Your “healthy” may not be my “healthy

By jessicabroome on January 14, 2018 in Jessica Broome Research Update, Musings, Quantitative Research
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The other day on the subway I saw an ad that claimed “Only 3% of kids’ meals options are healthy.” Of course this was disturbing, but then I started wondering, What does this claim actually mean, and how could it possibly have been generated?

We see these sorts of claims all the time. Advertisers and influencers know that numbers are powerful and hard for the average person to refute. As a researcher, I’ve learned to view everyday stats with a healthy dose of skepticism, especially when I encounter highly subjective terms like “healthy,” “safe,” “clean,” and “natural.”

The 3% claim raised my suspicion for a number of reasons. What determines a “healthy” meal option? Who decided this? And what are these meal options? The more I thought about it, the more “3%” seemed like a subjective claim, not a rigorously sourced fact.

To test my intuition, I surveyed 250 people nationwide about how healthy their diet is.

Almost 2/3 of respondents reported that their diet is “very healthy” or “somewhat healthy.” But when I asked for their definition of “healthy,” I got wildly divergent responses, touching on everything from amount and types of foods/beverages to a general view on eating. Some said “healthy” meant eating a lot of fruits and vegetables. Others said it meant keeping a low-carb or vegetarian diet. Still others said it had nothing to do with specific foods. “Eating so you feel and look good,” is how one described a healthy diet. Or how about this response: “When you burn more calories than you eat.”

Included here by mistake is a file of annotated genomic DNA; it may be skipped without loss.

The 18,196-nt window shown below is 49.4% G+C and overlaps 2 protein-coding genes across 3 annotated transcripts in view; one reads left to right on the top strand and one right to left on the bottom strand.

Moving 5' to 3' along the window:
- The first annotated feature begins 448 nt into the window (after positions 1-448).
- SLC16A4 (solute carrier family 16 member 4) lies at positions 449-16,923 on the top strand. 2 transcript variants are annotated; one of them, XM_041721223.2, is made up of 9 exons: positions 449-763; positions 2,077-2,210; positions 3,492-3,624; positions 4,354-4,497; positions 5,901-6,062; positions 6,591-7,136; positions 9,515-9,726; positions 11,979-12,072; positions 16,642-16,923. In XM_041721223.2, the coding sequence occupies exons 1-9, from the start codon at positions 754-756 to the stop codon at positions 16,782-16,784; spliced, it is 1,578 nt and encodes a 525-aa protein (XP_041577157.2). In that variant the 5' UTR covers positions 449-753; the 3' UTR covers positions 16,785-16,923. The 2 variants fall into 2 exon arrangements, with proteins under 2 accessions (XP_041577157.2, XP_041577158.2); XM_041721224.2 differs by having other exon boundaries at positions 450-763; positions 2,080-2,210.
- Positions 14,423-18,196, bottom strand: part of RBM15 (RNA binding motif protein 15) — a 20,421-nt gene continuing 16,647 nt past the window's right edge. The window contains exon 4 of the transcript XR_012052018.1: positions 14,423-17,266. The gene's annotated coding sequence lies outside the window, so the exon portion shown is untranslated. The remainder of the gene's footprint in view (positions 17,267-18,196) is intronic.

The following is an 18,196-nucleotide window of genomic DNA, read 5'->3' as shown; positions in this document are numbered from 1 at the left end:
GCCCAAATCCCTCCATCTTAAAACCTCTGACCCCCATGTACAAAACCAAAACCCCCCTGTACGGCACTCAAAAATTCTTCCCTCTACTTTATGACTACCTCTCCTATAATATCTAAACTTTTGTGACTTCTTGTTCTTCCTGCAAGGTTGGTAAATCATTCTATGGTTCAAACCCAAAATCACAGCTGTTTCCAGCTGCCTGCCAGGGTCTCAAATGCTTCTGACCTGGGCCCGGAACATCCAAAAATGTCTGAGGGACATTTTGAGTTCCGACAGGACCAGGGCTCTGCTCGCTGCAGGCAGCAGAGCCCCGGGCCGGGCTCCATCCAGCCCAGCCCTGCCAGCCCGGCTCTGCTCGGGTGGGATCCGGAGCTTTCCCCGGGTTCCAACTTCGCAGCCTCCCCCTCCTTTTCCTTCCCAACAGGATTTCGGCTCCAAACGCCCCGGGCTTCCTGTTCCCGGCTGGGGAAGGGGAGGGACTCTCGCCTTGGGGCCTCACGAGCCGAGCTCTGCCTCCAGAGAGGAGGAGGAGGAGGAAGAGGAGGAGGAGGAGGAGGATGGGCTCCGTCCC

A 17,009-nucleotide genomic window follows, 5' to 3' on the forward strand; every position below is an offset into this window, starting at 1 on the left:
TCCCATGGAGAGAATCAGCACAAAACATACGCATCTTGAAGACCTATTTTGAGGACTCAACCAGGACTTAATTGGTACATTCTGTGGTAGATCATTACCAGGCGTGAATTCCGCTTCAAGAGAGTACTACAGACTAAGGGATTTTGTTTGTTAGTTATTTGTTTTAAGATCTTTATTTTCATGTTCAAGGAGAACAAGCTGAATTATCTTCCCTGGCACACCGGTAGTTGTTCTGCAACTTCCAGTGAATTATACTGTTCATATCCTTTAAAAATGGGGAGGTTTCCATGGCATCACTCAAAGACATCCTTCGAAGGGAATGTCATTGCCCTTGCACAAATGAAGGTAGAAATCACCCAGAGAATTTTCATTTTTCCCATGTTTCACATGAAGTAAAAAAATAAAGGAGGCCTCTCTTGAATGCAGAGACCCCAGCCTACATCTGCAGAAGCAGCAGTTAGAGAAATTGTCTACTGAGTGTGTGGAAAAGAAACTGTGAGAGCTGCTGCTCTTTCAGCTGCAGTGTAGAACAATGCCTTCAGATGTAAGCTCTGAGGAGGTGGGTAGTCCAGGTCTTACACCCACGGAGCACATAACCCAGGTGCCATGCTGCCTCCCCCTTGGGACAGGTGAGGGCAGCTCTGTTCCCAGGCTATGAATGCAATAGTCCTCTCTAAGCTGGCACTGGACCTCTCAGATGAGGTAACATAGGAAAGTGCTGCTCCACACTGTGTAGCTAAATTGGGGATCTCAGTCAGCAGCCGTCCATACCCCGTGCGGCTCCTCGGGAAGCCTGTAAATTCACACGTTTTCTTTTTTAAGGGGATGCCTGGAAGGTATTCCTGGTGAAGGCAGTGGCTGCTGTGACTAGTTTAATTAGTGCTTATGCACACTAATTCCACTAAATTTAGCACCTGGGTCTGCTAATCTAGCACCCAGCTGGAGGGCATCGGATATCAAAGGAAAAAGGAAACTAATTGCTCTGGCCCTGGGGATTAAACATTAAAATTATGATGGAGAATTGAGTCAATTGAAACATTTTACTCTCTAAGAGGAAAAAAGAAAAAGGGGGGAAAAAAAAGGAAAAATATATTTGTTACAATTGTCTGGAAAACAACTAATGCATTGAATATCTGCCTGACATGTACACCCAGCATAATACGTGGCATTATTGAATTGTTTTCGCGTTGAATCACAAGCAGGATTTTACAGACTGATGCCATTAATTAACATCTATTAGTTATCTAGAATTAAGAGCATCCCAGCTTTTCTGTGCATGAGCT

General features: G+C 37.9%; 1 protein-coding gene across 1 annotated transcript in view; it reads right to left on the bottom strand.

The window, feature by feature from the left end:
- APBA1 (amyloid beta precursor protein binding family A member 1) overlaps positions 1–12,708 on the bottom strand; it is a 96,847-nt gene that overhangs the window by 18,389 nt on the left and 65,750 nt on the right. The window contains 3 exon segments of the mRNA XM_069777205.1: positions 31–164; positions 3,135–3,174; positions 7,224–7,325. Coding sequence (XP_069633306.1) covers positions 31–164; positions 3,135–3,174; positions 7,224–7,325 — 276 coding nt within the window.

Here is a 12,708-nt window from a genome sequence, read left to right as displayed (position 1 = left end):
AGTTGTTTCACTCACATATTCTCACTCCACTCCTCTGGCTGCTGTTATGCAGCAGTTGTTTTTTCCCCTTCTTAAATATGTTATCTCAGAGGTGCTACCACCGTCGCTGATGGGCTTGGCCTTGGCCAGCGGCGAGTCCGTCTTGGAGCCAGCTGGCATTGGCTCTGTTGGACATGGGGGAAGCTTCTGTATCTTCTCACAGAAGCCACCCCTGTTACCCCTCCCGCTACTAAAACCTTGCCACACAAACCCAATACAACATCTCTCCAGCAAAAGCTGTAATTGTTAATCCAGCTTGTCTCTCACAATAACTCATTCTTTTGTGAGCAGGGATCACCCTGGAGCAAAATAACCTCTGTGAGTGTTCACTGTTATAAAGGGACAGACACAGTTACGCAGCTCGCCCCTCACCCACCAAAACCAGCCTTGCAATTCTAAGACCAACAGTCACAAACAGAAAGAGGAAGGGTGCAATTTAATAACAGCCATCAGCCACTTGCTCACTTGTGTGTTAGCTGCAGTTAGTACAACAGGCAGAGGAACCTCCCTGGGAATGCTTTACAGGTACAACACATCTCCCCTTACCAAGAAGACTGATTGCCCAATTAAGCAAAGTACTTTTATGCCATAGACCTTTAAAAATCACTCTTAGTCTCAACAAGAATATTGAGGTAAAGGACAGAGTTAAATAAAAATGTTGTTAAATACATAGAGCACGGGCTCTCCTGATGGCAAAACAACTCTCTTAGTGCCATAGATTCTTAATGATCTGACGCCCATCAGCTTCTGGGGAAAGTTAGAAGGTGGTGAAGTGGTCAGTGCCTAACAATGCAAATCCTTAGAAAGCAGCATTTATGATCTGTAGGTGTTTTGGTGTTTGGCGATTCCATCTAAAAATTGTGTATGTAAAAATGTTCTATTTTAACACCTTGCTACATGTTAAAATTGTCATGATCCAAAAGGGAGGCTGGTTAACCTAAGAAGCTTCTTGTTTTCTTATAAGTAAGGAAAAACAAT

Though “eating vegetables” and “balance” were common themes, I found no agreement on what constitutes a healthy diet. Meaning that the 3% claim rests on a consensus that doesn’t appear to exist. Does it mean kids’ meals have juice, or no juice? A little red meat, or none? Who knows!

Now it may be that kids’ meals deserve a second look, but there’s no way to know from the 3% claim. If only researchers had asked exactly how much meat or juice or carbs were consume—tangible, objective figures—rather than relying on subjective assessments!

George Orwell wrote that meaning should determine which words we use, not the other way around. I feel the same way about statistics. The honest presentation of facts is just as important as the rigor of the surveys that underpin them. Survey data shapes our conception of the world and informs our choices as business owners and consumers. And if we’re going to make good choices, we need to know the facts, fairly presented.

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All material copyright 2014-2016 | Jessica Broome Research | Portrait photo by Sarah Hodzic, Blink Photography